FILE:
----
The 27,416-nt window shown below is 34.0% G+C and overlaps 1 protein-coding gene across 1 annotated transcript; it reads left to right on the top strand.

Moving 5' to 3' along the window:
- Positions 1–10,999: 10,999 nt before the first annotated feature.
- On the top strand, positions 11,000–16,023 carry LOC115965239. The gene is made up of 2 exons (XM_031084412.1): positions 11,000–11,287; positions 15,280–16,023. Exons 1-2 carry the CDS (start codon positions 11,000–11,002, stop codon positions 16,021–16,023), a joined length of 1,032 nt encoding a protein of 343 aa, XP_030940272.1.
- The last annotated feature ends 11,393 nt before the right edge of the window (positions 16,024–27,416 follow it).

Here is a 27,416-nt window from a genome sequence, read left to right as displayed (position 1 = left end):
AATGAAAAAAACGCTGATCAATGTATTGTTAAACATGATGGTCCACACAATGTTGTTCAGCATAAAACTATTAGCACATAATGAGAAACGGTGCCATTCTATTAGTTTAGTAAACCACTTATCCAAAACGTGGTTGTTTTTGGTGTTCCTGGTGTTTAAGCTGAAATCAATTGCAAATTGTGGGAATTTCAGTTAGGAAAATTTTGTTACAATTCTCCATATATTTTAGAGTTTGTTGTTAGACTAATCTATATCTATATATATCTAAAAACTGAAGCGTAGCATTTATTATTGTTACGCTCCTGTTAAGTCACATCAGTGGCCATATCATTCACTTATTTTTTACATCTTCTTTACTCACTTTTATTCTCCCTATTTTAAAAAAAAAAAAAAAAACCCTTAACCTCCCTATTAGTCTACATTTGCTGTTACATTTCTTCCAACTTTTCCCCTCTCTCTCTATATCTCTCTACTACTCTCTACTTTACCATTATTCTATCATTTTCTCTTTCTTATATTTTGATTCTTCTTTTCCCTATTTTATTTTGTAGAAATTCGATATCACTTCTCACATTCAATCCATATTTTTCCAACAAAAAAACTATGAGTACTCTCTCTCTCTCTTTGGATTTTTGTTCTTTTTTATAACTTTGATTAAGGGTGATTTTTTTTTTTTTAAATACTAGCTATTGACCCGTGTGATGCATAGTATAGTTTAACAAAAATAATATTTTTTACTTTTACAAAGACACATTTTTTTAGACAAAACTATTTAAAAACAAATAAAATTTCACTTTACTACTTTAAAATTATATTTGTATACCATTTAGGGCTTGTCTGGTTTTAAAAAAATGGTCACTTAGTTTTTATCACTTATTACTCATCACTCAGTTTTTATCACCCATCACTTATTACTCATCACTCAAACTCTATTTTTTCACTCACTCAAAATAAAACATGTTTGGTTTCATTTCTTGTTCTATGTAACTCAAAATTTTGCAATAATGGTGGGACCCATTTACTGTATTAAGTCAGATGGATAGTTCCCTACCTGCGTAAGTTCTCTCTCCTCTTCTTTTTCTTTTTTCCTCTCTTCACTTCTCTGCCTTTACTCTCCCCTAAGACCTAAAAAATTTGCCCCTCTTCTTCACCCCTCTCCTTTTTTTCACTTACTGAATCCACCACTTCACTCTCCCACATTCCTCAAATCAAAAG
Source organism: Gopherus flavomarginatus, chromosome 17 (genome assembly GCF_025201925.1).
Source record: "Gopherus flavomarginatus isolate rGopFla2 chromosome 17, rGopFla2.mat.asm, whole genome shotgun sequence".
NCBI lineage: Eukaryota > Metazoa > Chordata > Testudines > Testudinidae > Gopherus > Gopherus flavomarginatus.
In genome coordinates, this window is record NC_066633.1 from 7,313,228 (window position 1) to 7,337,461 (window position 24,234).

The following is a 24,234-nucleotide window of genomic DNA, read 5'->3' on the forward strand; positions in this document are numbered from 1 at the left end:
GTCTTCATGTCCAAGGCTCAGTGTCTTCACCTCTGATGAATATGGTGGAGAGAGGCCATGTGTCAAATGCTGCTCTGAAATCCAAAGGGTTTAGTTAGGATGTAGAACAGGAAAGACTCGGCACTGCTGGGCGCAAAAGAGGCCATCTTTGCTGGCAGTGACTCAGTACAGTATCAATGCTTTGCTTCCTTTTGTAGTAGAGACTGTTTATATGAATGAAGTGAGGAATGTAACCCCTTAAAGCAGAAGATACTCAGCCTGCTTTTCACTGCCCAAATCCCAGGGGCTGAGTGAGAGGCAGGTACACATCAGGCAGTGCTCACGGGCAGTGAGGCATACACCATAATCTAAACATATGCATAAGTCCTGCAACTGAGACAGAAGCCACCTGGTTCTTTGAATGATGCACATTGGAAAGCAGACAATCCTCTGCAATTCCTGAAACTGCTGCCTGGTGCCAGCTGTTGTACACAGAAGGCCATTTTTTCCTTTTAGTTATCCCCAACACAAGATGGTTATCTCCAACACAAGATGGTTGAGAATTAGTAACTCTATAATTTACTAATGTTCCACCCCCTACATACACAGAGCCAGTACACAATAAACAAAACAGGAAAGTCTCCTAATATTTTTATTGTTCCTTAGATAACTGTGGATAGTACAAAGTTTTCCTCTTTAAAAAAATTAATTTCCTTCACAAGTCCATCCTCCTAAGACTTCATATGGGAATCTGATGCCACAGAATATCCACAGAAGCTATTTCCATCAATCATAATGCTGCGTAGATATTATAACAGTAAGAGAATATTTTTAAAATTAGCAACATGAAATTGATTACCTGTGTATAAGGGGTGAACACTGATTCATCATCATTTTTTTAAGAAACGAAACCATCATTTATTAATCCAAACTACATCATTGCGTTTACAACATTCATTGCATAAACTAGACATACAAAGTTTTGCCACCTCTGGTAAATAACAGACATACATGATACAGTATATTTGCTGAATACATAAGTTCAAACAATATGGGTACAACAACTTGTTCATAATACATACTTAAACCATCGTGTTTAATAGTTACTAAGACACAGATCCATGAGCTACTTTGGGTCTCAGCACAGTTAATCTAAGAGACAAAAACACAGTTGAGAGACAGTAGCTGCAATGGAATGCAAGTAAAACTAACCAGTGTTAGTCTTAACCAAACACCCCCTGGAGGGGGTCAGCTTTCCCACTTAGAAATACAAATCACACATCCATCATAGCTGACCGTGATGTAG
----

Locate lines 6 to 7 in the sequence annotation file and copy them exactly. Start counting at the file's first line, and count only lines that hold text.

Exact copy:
Here is a 27,416-nt window from a genome sequence, read left to right as displayed (position 1 = left end):
AATGAAAAAAACGCTGATCAATGTATTGTTAAACATGATGGTCCACACAATGTTGTTCAGCATAAAACTATTAGCACATAATGAGAAACGGTGCCATTCTATTAGTTTAGTAAACCACTTATCCAAAACGTGGTTGTTTTTGGTGTTCCTGGTGTTTAAGCTGAAATCAATTGCAAATTGTGGGAATTTCAGTTAGGAAAATTTTGTTACAATTCTCCATATATTTTAGAGTTTGTTGTTAGACTAATCTATATCTATATATATCTAAAAACTGAAGCGTAGCATTTATTATTGTTACGCTCCTGTTAAGTCACATCAGTGGCCATATCATTCACTTATTTTTTACATCTTCTTTACTCACTTTTATTCTCCCTATTTTAAAAAAAAAAAAAAAAACCCTTAACCTCCCTATTAGTCTACATTTGCTGTTACATTTCTTCCAACTTTTCCCCTCTCTCTCTATATCTCTCTACTACTCTCTACTTTACCATTATTCTATCATTTTCTCTTTCTTATATTTTGATTCTTCTTTTCCCTATTTTATTTTGTAGAAATTCGATATCACTTCTCACATTCAATCCATATTTTTCCAACAAAAAAACTATGAGTACTCTCTCTCTCTCTTTGGATTTTTGTTCTTTTTTATAACTTTGATTAAGGGTGATTTTTTTTTTTTTAAATACTAGCTATTGACCCGTGTGATGCATAGTATAGTTTAACAAAAATAATATTTTTTACTTTTACAAAGACACATTTTTTTAGACAAAACTATTTAAAAACAAATAAAATTTCACTTTACTACTTTAAAATTATATTTGTATACCATTTAGGGCTTGTCTGGTTTTAAAAAAATGGTCACTTAGTTTTTATCACTTATTACTCATCACTCAGTTTTTATCACCCATCACTTATTACTCATCACTCAAACTCTATTTTTTCACTCACTCAAAATAAAACATGTTTGGTTTCATTTCTTGTTCTATGTAACTCAAAATTTTGCAATAATGGTGGGACCCATTTACTGTATTAAGTCAGATGGATAGTTCCCTACCTGCGTAAGTTCTCTCTCCTCTTCTTTTTCTTTTTTCCTCTCTTCACTTCTCTGCCTTTACTCTCCCCTAAGACCTAAAAAATTTGCCCCTCTTCTTCACCCCTCTCCTTTTTTTCACTTACTGAATCCACCACTTCACTCTCCCACATTCCTCAAATCAAAAG